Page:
Cleveland strengthens response to protect public from nuisance properties
Cleveland is toughening up its policies to tackle nuisance properties and protect renters from unresponsive landlords.
Under Cleveland’s current authority, the city can only board up and demolish unsafe properties declared public nuisances. But on Monday City Council approved legislation to empower the city to make certain repairs to those nuisance properties.
The new policy will give the city authority to pull from its demolition budget to fix a problem like fixing a broken elevator in a senior housing building or repairing an apartment’s boiler during the winter if the owner does not do so.
“There’s a critical life, health and safety condition: it could cause a death, it could cause an accident," said Cleveland's Building and Housing Director Sally Martin. "Somebody needs to do something. And typically, [renters] look to the city to do that.”
The city will then bill the property owner for the repairs, Martin said. If they don’t pay, the bill will be tacked onto their property taxes.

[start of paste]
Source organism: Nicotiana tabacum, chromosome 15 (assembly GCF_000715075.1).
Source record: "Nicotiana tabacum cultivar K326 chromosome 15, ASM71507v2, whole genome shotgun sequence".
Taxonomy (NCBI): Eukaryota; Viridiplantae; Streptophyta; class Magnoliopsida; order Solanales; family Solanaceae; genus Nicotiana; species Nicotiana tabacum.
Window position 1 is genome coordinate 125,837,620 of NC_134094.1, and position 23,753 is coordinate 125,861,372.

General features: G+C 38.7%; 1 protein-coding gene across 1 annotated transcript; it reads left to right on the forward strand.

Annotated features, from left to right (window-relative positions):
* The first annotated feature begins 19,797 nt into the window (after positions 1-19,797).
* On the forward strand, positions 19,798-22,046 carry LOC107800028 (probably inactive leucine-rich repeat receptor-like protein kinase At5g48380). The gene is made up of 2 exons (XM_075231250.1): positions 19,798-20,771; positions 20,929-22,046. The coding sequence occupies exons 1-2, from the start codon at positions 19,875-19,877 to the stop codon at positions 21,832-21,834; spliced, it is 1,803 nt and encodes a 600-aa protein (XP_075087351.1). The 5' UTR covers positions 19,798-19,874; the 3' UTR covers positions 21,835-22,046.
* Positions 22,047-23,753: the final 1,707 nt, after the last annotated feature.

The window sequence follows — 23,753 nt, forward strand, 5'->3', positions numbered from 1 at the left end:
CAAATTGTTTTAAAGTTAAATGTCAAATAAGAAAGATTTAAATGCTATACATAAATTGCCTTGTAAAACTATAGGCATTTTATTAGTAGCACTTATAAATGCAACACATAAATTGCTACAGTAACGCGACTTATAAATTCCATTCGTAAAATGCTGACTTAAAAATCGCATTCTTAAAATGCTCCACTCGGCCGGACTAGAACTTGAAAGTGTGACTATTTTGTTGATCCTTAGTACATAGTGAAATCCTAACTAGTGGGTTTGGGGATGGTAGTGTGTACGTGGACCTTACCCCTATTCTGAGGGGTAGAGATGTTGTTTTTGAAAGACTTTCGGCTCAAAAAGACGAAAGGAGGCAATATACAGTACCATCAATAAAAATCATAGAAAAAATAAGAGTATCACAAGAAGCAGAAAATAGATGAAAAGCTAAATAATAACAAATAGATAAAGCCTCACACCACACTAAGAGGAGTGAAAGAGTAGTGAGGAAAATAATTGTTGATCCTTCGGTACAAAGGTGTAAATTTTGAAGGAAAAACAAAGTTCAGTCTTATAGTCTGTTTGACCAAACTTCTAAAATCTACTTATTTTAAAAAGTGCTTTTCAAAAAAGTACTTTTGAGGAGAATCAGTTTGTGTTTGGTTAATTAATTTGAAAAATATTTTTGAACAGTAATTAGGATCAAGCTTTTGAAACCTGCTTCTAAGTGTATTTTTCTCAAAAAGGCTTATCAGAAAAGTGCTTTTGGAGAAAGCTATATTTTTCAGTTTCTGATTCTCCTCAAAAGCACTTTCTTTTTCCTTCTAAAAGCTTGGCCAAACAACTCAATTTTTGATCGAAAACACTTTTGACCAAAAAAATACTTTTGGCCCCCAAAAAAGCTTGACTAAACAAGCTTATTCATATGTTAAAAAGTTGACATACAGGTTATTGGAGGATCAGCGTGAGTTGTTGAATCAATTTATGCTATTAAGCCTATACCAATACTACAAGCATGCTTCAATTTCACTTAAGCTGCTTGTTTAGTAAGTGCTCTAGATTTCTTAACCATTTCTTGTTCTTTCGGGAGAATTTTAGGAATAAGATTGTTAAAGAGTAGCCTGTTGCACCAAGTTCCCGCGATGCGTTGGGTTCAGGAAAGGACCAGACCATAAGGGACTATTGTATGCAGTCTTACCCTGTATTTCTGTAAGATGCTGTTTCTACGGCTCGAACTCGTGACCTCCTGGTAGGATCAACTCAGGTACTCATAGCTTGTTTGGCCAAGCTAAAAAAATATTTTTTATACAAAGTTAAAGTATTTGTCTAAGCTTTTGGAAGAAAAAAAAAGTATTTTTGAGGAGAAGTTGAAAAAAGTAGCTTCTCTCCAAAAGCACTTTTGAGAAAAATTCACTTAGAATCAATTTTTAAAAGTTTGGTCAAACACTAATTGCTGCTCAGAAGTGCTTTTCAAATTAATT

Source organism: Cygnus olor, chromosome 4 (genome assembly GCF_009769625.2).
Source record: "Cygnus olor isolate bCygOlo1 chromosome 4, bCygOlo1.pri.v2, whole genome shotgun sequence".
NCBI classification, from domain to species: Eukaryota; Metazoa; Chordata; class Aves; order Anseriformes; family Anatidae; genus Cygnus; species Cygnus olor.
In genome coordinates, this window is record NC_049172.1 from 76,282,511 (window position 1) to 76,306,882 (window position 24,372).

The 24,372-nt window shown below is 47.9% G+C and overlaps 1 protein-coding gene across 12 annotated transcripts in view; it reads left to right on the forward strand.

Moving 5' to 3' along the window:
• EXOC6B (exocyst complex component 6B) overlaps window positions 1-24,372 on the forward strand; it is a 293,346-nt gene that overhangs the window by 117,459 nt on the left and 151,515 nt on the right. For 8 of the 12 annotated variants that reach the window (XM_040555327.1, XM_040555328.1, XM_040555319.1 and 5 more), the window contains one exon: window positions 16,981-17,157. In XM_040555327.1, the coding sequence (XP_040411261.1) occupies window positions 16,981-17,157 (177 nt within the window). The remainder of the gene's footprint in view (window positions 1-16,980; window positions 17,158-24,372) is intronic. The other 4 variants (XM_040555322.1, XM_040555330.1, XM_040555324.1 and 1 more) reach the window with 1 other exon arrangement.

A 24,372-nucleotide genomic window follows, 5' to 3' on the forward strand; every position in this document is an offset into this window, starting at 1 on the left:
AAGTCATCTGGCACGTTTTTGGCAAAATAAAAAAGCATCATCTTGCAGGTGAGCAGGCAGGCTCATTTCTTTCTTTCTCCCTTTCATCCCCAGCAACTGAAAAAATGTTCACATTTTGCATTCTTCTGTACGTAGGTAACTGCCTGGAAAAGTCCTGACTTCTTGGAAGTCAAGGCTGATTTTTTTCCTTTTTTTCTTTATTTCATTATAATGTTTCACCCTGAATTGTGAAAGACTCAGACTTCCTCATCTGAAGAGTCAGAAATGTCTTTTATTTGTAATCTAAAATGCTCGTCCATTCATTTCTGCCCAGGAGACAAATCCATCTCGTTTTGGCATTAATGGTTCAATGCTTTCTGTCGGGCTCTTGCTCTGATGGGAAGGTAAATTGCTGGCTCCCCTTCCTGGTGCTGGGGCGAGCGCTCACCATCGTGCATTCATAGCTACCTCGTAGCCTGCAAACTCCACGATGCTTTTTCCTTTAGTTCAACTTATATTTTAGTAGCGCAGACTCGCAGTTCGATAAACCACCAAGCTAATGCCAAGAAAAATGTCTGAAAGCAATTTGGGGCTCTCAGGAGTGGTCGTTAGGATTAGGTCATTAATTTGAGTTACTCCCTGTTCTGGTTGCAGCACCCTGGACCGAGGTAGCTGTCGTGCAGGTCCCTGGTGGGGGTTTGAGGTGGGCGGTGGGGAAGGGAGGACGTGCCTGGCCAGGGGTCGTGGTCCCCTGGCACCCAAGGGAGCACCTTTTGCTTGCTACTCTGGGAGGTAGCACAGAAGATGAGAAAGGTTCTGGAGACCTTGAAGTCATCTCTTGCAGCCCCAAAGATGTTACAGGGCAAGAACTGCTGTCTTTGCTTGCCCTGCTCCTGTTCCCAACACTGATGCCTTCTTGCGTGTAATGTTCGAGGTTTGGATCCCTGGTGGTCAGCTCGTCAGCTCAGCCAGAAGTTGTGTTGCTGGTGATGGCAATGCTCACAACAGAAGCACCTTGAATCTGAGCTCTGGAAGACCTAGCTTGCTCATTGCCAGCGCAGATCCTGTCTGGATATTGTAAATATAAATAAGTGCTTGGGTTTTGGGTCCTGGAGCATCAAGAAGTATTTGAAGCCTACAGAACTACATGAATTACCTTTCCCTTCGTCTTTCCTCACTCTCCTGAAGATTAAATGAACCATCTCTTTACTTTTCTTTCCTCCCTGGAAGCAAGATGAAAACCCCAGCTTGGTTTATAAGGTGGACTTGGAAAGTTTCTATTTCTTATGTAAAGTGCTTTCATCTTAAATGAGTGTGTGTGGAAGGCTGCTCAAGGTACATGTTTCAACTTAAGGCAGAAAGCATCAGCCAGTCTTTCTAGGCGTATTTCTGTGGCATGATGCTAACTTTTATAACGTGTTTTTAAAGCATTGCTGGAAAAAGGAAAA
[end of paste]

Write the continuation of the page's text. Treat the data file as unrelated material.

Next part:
In a given year, Martin said the city typically demolishes about 500 to 700 structures. Much of the $4 million demolition budget is grant-funded, she said, but she doesn't expect to use much of that for nuisance property enforcement. She called it a "last ditch effort."
It's part of an ongoing effort by Mayor Justin Bibb's administration to crack down on negligent landlords, particularly ones that live out of state. Martin said that's typically where they see many issues with nuisance properties, though in other cases, it can be local homeowners without the resources to fix their houses.
"We want to get the word out that the city is serious about life, health and safety concerns and protecting residents and this is one more step toward that," Martin said.